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Re: Sketch of a very simple identification protocol

From: Lisa Dusseault <lisa@osafoundation.org>
Date: Tue, 1 Apr 2008 13:38:42 -0700
Cc: HTTP Group Working <ietf-http-wg@w3.org>
Message-Id: <54AA240A-E13D-44A9-815A-7D321B722A3D@osafoundation.org>
To: Story Henry <henry.story@bblfish.net>

Another idea in the ether these days is much the same thing, but with  
a different focus and nomenclature: it's typically described as doing  
service discovery in a way that doesn't require DNS changes.

How do I as a person, advertise my personal blog, my calendar, my work  
blog at all, let alone as them being related to me?   My calendar is  
probably hosted by my company or at Google, my personal blog at  
LiveJournal, my work blog by some IT team at my company that has  
nothing to do with the email/calendar team.  There's no way I can get  
those service providers to work together or do something that's  
specific to me.  The extensive work on S-NAPTR and DDDS isn't going to  
help because my company won't put a DNS record saying "Lisa's calendar  
is on google under this address".  Nor will anybody else except me.

But since I don't run a DNS server and don't pay GoDaddy to run one  
for me, I'd rather the information about these related resources be in  
an HTTP resource somewhere -- that's a technology I do have access  
to.  We do have a bootstrap problem, but to a certain extent that can  
be solved with well-known naming conventions.  Just like spiders  
recognize "robots.txt" today, there's a good chance that robots or  
other automated agents can recognize a well-known file name for  
information that advertises services.


On Apr 1, 2008, at 8:47 AM, Story Henry wrote:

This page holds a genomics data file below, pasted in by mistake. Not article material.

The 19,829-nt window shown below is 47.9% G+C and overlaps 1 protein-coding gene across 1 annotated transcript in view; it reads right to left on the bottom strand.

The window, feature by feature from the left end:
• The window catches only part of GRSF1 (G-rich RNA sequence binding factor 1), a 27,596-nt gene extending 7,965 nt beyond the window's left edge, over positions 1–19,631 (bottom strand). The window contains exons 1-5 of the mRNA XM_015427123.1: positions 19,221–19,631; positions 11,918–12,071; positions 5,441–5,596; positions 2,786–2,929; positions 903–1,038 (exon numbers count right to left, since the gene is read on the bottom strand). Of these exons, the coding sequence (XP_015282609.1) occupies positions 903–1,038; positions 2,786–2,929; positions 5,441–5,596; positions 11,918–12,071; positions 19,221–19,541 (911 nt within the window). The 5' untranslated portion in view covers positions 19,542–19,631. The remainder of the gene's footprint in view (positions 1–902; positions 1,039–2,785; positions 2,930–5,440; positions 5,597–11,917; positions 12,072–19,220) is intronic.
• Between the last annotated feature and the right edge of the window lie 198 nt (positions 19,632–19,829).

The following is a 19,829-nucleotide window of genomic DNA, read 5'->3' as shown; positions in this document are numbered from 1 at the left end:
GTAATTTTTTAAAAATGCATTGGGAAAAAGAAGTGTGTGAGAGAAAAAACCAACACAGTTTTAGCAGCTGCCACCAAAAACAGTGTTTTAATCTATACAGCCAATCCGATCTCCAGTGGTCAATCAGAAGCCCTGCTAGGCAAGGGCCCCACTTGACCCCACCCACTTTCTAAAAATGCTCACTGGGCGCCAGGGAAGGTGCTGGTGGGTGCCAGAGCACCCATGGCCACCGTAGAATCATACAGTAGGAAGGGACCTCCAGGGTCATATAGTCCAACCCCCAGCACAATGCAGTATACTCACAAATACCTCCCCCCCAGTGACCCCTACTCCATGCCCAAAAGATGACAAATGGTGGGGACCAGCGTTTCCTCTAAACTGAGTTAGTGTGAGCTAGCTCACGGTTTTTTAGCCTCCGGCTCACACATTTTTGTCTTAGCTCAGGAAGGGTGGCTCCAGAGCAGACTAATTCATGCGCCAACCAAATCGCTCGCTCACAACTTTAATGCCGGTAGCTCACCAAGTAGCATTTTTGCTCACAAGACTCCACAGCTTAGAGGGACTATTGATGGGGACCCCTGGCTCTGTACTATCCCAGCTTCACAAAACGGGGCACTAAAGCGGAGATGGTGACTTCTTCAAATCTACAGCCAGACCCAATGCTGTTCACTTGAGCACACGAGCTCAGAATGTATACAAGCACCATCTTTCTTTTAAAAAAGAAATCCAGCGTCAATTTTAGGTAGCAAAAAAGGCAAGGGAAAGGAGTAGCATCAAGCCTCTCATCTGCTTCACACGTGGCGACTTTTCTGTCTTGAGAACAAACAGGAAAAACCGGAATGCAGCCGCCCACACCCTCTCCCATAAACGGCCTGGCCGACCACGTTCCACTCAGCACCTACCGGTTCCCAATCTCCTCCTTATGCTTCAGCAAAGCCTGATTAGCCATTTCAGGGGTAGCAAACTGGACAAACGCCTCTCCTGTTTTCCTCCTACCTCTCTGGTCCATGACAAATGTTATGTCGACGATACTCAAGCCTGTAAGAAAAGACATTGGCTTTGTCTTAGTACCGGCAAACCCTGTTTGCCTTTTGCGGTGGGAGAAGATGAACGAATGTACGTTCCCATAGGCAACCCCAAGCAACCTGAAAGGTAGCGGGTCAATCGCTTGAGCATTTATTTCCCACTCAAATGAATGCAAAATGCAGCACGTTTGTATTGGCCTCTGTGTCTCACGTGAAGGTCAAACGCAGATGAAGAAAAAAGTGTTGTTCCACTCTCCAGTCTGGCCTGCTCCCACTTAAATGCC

> By thinking about a use case involving Distributed Open Social  
> Networks we found the need for a light weight identification system  
> such as OpenId, but without the many redirects and better able to  
> work with REST web architecture and Linked Data. The main reasons  
> for needing such a protocol were laid out on the Semantic Web  
> mailing list [1].
> I summarized and illustrated a sketch of such a protocol on a recent  
> blog post.
> http://blogs.sun.com/bblfish/entry/rdfauth_sketch_of_a_buzzword
> It is very simple, and probably could be further simplified. Some  
> people have noted the similarity with HTTPS, and how this could be  
> thought of as an extension to that perhaps [2]. In any case I  
> thought that with some protocols experts on this list would be able  
> to fill in the gaps, suggest improvements or point to specs that  
> already do what is needed.
> Yours sincerely,
> 	Henry
> [1] http://www.w3.org/mid/37747504-ABB6-4074-8C98-2EB543F80993@bblfish.net
> [2] see http://www.w3.org/mid/62649.
Received on Tuesday, 1 April 2008 20:39:23 UTC

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